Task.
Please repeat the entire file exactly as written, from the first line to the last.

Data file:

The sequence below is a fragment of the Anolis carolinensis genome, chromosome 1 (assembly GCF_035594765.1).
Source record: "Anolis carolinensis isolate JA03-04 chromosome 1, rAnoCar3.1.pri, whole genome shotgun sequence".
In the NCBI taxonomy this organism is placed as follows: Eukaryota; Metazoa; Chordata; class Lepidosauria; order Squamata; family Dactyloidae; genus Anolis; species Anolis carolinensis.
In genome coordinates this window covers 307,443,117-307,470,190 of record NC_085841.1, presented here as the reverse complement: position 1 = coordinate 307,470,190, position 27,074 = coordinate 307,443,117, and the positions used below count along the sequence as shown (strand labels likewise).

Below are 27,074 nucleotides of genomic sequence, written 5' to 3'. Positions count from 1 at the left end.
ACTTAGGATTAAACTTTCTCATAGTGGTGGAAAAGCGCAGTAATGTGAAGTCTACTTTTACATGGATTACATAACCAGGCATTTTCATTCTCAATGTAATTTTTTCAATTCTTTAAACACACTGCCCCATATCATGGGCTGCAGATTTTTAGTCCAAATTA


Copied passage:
The sequence below is a fragment of the Anolis carolinensis genome, chromosome 1 (assembly GCF_035594765.1).
Source record: "Anolis carolinensis isolate JA03-04 chromosome 1, rAnoCar3.1.pri, whole genome shotgun sequence".
In the NCBI taxonomy this organism is placed as follows: Eukaryota; Metazoa; Chordata; class Lepidosauria; order Squamata; family Dactyloidae; genus Anolis; species Anolis carolinensis.
In genome coordinates this window covers 307,443,117-307,470,190 of record NC_085841.1, presented here as the reverse complement: position 1 = coordinate 307,470,190, position 27,074 = coordinate 307,443,117, and the positions used below count along the sequence as shown (strand labels likewise).

Below are 27,074 nucleotides of genomic sequence, written 5' to 3'. Positions count from 1 at the left end.
ACTTAGGATTAAACTTTCTCATAGTGGTGGAAAAGCGCAGTAATGTGAAGTCTACTTTTACATGGATTACATAACCAGGCATTTTCATTCTCAATGTAATTTTTTCAATTCTTTAAACACACTGCCCCATATCATGGGCTGCAGATTTTTAGTCCAAATTA